(Bloomberg) -- Three U.S. central bankers speaking on Monday left little doubt that they favor interest rate increases, though they indicated the pace of monetary tightening is uncertain amid questions about the impact of President-elect Donald Trump’s fiscal policies.
Speaking just before they enter a quiet period on Tuesday ahead of their Dec. 13-14 meeting in Washington, Federal Reserve Bank of New York President William Dudley and his Chicago and St. Louis counterparts Charles Evans and James Bullard said at separate events that they’re close to achieving their dual mandate of full employment and 2 percent inflation.
While that underscores expectations the Fed will lift its benchmark lending rate by 25 basis points next week to a range of 0.5 percent to 0.75 percent, the three cautioned that it’s too soon to estimate how Trump’s plans to reduce regulations, cut taxes and increase infrastructure spending will impact their economic outlook. The median estimate of analysts surveyed by Bloomberg is for the upper bound of the federal funds rate to reach 1.25 percent by the end of 2017.
“Assuming the economy stays on this trajectory, I would favor making monetary policy somewhat less accommodative over time by gradually pushing up the level of short-term interest rates,” Dudley said at an event in New York. He later said “there is still considerable uncertainty about how fiscal policy will evolve over the next few years,” adding that he will update his forecasts as the picture comes into focus.
He noted that financial market conditions have tightened since the presidential election, saying that may reflect expectations that new fiscal policies will prompt the Federal Open Market Committee to raise interest rates at a faster clip.
“If fiscal policy were to turn more expansive and that would lend support to economic activity, then probably the Federal Reserve would probably remove accommodation a little bit more quickly over time,” he said later in the day in an interview with CNBC.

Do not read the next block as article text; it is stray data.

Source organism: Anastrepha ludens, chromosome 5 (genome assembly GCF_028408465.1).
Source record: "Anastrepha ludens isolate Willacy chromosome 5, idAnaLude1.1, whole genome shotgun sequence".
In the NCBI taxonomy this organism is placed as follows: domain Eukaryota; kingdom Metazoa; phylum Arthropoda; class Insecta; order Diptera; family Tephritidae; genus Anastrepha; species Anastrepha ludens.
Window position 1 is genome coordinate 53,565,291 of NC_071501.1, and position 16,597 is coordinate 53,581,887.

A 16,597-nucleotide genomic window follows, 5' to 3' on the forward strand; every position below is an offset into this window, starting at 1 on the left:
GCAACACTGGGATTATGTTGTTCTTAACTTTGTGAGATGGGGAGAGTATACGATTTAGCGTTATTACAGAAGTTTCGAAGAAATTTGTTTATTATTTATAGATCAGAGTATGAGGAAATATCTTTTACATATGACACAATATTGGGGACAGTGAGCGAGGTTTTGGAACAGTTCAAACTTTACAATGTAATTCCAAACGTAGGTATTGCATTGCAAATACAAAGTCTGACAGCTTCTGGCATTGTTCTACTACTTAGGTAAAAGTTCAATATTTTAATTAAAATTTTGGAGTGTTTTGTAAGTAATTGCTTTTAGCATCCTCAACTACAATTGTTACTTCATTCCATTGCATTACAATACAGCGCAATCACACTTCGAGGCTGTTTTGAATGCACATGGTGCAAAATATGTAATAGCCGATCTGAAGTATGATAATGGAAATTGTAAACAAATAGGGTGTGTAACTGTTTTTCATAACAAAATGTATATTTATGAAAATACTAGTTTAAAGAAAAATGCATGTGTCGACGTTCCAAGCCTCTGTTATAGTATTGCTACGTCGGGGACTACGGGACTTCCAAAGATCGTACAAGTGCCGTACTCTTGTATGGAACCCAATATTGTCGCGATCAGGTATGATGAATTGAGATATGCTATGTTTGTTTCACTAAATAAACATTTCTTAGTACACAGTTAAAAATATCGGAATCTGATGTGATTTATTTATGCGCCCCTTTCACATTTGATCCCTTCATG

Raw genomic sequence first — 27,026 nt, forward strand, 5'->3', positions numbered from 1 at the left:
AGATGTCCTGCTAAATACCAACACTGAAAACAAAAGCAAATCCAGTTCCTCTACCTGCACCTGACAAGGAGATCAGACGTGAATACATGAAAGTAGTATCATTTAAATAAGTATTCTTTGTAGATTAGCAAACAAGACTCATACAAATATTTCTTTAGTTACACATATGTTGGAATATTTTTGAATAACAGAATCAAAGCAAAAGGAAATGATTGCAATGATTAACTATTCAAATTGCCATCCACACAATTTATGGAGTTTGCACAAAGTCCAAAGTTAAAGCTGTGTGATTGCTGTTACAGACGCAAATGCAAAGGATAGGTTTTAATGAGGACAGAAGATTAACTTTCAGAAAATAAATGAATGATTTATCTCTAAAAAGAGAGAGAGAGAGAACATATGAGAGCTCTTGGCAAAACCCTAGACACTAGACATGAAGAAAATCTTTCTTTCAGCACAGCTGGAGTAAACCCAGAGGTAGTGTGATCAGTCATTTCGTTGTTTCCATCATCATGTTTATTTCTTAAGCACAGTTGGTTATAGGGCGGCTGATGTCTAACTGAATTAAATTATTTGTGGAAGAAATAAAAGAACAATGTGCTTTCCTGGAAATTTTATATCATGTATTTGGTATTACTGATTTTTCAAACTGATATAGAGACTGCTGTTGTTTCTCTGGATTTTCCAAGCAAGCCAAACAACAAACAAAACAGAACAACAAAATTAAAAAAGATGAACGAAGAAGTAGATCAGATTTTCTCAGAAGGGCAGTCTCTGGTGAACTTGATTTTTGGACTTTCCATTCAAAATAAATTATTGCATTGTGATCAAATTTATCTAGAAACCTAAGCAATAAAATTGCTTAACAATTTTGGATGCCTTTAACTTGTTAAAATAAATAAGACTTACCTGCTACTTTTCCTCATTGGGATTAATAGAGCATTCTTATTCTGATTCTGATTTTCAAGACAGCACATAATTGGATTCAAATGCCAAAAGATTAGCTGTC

Evans, the Chicago Fed president, told reporters following a talk in Chicago that policies under discussion by the incoming administration could help reinforce economic growth.
“It’s still early to have a good idea of what fiscal policies and other events are going to mean for the outlook,” he said.
“At 4.6 percent unemployment and an expectation that the economy will continue to be strong, you don’t need explicit stimulus” from the government, according to Evans.
Speaking to reporters in Arizona, Bullard cautioned that the economic impact of new fiscal policies probably wouldn’t be felt right away. The St. Louis Fed president recommended the type of fiscal policy that would boost productivity.
“I don’t think the outlook for the economy has changed all that much,” Bullard said. “We’re still projecting 2 percent growth for 2017, as I said, stable unemployment at a low level, and inflation returning back toward 2 percent.”
“New policies could have an impact -- more likely in 2018,” he added.